Unlabeled.

“Rachel, you’re getting too skinny!”

“Um…what?”

“Look at your arms!! You look anorexic!”

Surely they weren’t talking to me, and clearly this wasn’t someone who knew me very well – that observation was seriously ridiculous. I’ve never been anything within ten miles of too skinny in my entire life. Had they not noticed my thighs? And the rolls in my belly? Come ON, people.

Then I remembered the weird effect of losing weight – it makes other people see you as skinnier than you are, all while you see yourself as weighing the same as you always have.

I awkwardly answered a stumbled “Um, thanks?”, or something.

But what I wish I had said was this…

When I was in high school, I wore a sleeveless dress to an event. An adult told me that I really shouldn’t have worn that, because “You’re just not built for it – you have too fat of arms to wear sleeveless dresses.”

Although they were trying to be constructively “helpful”, I was seventeen years old and, albeit a bit later than most, just starting to form my own body image.

I carried that statement with me for an entire decade. I had sleeves on my wedding dress because of it, and I had a wardrobe full of sleeved shirts and dresses – until just a couple of years ago, when I finally let it go and accepted my arms as they were.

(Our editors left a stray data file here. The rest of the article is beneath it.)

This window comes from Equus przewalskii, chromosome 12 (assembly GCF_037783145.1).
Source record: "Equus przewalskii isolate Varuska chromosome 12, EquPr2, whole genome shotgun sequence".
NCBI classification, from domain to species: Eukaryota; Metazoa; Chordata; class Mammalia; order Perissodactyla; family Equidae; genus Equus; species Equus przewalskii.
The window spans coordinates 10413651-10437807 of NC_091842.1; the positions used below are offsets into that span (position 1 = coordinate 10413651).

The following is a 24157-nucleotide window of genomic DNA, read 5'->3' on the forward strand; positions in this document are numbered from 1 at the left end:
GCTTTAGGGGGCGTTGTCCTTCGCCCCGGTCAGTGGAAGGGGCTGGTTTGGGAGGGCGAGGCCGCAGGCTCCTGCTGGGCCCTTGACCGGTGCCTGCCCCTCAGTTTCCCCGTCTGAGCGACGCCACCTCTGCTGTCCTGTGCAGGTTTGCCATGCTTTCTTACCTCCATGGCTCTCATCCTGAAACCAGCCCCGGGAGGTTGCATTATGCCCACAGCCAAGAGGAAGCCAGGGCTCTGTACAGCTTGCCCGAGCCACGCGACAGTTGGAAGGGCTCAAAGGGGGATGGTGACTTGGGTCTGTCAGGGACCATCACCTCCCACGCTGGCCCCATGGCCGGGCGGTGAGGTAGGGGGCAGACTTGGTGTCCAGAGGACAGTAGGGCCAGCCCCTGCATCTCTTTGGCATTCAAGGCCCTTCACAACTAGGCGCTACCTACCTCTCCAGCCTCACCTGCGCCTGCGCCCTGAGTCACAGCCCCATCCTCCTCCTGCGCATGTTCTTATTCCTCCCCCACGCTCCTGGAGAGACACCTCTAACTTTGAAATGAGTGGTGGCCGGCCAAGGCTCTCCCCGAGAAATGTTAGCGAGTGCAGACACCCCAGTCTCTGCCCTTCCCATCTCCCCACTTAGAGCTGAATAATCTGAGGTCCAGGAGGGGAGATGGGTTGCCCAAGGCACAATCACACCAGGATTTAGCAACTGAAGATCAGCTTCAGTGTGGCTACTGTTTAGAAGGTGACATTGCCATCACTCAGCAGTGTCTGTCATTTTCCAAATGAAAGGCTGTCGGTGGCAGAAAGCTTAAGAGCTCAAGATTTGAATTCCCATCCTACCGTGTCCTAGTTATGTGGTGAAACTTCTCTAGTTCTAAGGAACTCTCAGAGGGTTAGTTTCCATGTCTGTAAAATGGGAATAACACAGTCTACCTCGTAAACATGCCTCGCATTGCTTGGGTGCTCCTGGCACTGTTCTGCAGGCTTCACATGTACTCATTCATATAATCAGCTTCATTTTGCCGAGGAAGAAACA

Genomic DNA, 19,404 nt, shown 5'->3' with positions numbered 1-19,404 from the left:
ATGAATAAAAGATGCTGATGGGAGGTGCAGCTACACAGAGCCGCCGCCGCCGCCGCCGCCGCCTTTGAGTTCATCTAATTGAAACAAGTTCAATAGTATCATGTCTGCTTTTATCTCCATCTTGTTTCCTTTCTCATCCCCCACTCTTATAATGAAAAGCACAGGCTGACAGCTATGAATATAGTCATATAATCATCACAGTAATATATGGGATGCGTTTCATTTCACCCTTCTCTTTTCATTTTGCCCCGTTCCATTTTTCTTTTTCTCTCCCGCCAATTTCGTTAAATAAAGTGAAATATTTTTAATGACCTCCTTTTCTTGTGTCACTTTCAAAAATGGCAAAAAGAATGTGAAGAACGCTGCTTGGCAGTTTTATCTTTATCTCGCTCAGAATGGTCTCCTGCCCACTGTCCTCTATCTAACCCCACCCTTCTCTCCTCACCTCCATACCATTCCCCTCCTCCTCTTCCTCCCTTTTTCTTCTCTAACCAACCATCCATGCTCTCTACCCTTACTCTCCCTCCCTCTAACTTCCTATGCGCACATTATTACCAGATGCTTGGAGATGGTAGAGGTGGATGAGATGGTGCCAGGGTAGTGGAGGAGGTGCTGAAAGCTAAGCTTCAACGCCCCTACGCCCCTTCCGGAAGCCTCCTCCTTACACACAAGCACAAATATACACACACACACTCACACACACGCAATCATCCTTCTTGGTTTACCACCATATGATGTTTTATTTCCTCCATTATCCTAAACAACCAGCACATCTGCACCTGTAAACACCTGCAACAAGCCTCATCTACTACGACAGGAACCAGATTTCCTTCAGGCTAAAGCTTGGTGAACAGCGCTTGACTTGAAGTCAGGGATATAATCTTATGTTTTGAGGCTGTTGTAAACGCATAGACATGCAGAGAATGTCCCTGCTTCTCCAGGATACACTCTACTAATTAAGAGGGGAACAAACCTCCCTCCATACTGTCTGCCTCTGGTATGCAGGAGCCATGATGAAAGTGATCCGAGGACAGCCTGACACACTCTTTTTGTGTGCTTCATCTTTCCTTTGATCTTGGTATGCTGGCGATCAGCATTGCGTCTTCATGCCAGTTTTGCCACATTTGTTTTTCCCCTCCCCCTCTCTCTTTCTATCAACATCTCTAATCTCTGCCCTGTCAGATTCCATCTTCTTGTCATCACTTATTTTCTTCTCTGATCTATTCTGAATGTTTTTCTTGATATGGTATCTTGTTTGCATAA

At the age of seventeen, I weighed 138 pounds. Today, I weigh 128 pounds. There were a lot of ups and downs (mostly ups) in my weight between then and now, but I still can’t imagine how 13 years and 10 pounds could swing one from having too fat of arms to wear a sleeveless dress to looking anorexic.

And that’s just the point.

There’s something I’ve learned in those 13 years – everyone has an opinion, and most of them are vastly different. And my body should not, will not, and cannot be defined by other people’s opinions.

Okay – this is not true.

I have learned that this is how it should be, but putting it into practice is another battle entirely. I thrive on words of affirmation, which also explains why I am motivated to blog my soul’s contents for the world to see. I live and die by other people’s words. They lift me up and they destroy me.

But that should not be so. Opinions always have and always will be as unique and wide-ranging as the people that are creating them. If I allow myself to internalize each and every one of the words spoken to me and about me, I will become a scarred reflection of everyone else.

The bottom line is this: I was healthy when I was seventeen and I’m healthy at thirty. There were times in between then and now that I probably wasn’t so healthy, but the important part is, I adjusted.

But even at my healthiest and certainly at my unhealthiest, I have enough of my own tendencies and self-consciousnesses to fight without owning other people’s ideas and perceptions as well.

My goal is this: to become unlabeled.

And even more importantly, to teach Ali how to stay unlabeled.

I sincerely hope that it doesn’t take my daughter thirteen years to figure out this crucial concept for herself. I want for her to be able to keep the complete unawareness of body image that she has now, at five years old, until she is thirty and beyond.

Impossible, probably. But it’s most certainly worth the effort.

Unlabeled